- The Commission should take steps to facilitate a company's ability to transition from one offering to another or to a registered offering
- The Commission should expand companies' ability to raise capital through pooled investment funds
- Retail investors should be allowed greater exposure to growth-stage companies through pooled investment funds such as interval funds and other closed-end funds
- The Commission should revise its exemptions governing the secondary trading of securities initially issued in exempt offerings
The SEC adopted amendments to the auditor independence rules relating to the analysis that must be conducted to determine whether an auditor is independent when the auditor has a lending relationship with certain shareholders of an audit client. As set forth in the "Summary" portion of the Final Rule ttps://www.sec.gov/rules/final/2019/33-10648.pdf
The Securities and Exchange Commission ("Commission") is adopting amendments to its auditor independence rules to refocus the analysis that must be conducted to determine whether an auditor is independent when the auditor has a lending relationship with certain shareholders of an audit client at any time during an audit or professional engagement period. The amendments focus the analysis on beneficial ownership rather than on both record and beneficial ownership; replace the existing 10 percent bright-line shareholder ownership test with a "significant influence" test; add a "known through reasonable inquiry" standard with respect to identifying beneficial owners of the audit client's equity securities; and exclude from the definition of "audit client," for a fund under audit, any other funds, that otherwise would be considered affiliates of the audit client under the rules for certain lending relationships. The amendments will more effectively identify debtor-creditor relationships that could impair an auditor's objectivity and impartiality, as opposed to certain more attenuated relationships that are unlikely to pose such threats, and thus will focus the analysis on those borrowing relationships that are important to investors.
In a Complaint filed in the United States District Court for the Southern District of California
complaints/2019/comp24504.pdf, the SEC charged Equal Earth, Inc. and its Chief Executive Officer Andrew J. Duggan, and its Chief Operating Officer Ghassan "Mark" Hamade with with violations of the antifraud provisions of Section 10(b) and Rule 10b-5(b) of the Securities Exchange Act. Further, the Complaint charged, Equal Earth and Duggan with violations of the antifraud provisions of Sections 17(a) of the Securities Act and Exchange Act Rules 10b-5(a) and (c), and all defendants with violations of the registration provisions of Sections 5(a) and (c) of the Securities Act. Without admitting or denying the allegations, the defendants consented to the entry of final judgments permanently enjoining them from violating the antifraud and registration provisions of the federal securities laws. Equal Earth greed to pay $6.8 million in disgorgement and prejudgment interest, as well as an $855,000 penalty. Duggan agreed to pay over $800,000 in disgorgement and interest and a penalty of $167,500, and to a permanent director-and-officer bar. Hamade agreed to pay a penalty of $167,500 and to a permanent director-and-officer bar. In part, the SEC Release states that Defendants had:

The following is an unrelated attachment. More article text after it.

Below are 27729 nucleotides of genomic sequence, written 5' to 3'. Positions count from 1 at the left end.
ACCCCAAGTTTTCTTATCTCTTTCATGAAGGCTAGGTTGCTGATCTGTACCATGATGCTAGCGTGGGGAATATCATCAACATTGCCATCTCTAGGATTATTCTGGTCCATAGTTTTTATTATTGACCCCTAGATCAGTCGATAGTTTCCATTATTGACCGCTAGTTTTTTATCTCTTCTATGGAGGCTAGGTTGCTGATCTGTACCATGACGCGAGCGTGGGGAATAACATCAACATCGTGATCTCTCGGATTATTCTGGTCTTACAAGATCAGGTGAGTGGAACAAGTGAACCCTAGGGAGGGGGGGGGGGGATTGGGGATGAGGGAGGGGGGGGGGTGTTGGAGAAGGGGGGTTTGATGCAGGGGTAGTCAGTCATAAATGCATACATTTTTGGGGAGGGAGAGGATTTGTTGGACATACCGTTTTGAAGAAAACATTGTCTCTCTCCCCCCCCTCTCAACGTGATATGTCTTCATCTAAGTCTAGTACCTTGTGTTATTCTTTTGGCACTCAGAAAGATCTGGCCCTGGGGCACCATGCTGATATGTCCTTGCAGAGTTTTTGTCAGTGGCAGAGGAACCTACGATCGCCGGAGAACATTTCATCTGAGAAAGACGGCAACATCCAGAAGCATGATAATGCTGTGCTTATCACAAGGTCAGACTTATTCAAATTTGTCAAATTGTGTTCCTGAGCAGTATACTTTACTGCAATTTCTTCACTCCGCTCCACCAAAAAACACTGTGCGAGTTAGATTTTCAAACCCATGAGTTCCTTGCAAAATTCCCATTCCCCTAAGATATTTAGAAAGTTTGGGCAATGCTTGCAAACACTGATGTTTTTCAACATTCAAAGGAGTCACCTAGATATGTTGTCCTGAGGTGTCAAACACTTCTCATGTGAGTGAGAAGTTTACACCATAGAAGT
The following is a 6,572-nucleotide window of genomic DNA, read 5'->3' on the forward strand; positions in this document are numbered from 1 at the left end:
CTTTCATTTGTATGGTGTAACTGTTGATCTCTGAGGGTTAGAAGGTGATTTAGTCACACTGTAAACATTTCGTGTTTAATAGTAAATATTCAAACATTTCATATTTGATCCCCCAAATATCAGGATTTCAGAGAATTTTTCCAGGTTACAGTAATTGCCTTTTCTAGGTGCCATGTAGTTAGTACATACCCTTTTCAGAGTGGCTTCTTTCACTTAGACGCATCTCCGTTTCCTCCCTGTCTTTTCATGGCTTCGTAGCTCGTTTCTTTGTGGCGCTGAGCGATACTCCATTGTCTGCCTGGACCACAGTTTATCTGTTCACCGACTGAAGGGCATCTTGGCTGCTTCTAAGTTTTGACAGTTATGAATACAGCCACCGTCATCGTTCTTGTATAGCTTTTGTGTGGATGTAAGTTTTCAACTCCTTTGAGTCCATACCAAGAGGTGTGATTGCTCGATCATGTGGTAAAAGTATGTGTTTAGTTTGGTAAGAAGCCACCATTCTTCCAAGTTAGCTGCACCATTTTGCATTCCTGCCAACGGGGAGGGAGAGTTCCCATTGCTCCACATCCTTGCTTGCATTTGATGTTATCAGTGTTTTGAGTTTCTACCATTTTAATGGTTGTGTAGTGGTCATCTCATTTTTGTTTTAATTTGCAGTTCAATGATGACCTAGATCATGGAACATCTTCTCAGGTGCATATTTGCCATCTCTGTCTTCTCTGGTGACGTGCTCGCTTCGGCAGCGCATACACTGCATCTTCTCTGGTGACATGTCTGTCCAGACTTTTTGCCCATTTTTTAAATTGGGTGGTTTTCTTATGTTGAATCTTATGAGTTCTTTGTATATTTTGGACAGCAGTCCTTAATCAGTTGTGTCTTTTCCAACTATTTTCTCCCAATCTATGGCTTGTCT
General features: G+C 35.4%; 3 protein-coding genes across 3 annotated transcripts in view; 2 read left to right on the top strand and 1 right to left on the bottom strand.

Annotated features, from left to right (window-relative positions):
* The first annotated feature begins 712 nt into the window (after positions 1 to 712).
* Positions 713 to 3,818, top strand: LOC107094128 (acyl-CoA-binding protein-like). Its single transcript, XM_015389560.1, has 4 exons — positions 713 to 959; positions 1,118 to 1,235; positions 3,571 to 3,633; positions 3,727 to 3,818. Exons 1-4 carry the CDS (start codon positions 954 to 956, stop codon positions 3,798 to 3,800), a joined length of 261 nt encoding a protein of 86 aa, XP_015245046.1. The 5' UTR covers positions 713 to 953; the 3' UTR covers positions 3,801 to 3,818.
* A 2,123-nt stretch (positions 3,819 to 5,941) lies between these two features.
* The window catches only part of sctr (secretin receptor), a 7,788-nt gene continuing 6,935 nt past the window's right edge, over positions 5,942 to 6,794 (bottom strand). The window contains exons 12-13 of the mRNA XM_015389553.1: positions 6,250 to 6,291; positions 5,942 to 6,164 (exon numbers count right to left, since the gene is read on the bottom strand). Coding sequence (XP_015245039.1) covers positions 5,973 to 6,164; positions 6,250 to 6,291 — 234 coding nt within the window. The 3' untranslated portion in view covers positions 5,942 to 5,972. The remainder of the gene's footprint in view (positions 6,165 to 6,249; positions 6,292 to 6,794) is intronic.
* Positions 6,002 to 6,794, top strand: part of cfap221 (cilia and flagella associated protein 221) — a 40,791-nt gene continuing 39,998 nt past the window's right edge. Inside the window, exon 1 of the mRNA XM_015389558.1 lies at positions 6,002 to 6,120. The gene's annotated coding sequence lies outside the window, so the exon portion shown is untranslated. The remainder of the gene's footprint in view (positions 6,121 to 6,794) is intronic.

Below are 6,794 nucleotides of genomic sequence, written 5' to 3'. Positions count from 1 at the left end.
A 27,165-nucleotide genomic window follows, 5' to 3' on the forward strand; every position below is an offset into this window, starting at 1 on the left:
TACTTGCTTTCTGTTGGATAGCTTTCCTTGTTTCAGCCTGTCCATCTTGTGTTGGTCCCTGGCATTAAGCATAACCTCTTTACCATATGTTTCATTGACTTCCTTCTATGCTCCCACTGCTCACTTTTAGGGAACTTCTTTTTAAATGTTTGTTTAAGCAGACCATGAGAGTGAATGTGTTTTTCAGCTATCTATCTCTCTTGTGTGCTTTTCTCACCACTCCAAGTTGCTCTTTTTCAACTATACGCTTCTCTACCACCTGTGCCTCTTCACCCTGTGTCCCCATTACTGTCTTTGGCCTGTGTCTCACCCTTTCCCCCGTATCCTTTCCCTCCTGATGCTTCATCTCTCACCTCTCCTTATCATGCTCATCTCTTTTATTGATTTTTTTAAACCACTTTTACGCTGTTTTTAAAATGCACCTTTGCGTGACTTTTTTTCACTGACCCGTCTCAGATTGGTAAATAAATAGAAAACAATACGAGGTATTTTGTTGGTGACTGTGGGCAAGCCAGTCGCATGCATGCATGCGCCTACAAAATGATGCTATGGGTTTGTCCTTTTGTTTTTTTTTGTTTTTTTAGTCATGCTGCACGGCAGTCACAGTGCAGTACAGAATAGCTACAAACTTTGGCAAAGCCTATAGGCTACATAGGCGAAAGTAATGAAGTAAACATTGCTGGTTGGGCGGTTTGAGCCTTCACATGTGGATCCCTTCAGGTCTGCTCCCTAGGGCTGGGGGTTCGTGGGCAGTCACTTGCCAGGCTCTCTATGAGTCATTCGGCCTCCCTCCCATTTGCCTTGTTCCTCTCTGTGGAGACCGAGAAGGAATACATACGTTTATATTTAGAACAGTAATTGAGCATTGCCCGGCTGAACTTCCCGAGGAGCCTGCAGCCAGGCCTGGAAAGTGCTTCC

fraudulently induced investments in Equal Earth, raising approximately $5.6 million from at least 266 investors. As alleged in the complaint, Duggan and Hamade made materially false and misleading representations to investors concerning Equal Earth's financial health and suggested, incorrectly, that Equal Earth was a fast-growing company that would soon go public by telling investors that the company had significant historical revenues, had acquired multiple companies that could generate future revenue, and had projects with significant power generation capacity. In fact, as alleged in the complaint, none of these representations were true. The complaint further alleges that, during the time that the defendants were making these false and misleading statements, Duggan sold some of his own Equal Earth stock holdings and misappropriated at least $40,000 in investor money.
In a Complaint filed in the United States District Court for the District of New Jersey,
the SEC alleged that Raymond Starker a relationship with an Energy Focus Inc. director, a company executive, and an individual affiliated with an investment bank that sought to participate in a secondary offering of Energy Focus shares. The Complaint alleged that Starker received confidential information about the offering and as a result of his trading he avoid about $46,342 in losses (about 28%) on 9,400 shares. Without admitting or denying the allegations in the complaint, Starker consented to a final judgment permanently enjoining him from violating the antifraud provisions of Section 10(b) of the Securities Exchange Act4 and Rule 10b-5 thereunder, and Section 17(a) of the Securities Act; and he agreed to pay $46,342 in disgorgement, $7,047 in prejudgment interest, and a $46,342 civil penalty.
Schwab Sues Customer Over Bounced Check. In the Matter of the Arbitration Between Charles Schwab & Co., Inc, Claimant, v. Syed Ali, Respondent (FINRA Arbitration Decision 18-02763)
In a FINRA Arbitration Statement of Claim filed in August 2019, Claimant Schwab asserted breach of contract as a result of Respondent Ali's payment by a bounced check of a debit balance in a self-directed margin account. Claimant Schwab sought $97,272.91 plus interest, costs, and fees. Respondent Ali generally denied the allegations and asserted affirmative defenses. The sole FINRA Arbitrator found Respondent Ali liable and ordered him to pay to Claimant Schwab $97,272.91 in compensatory damages plus interest and $1,000 in reimbursed filing fees.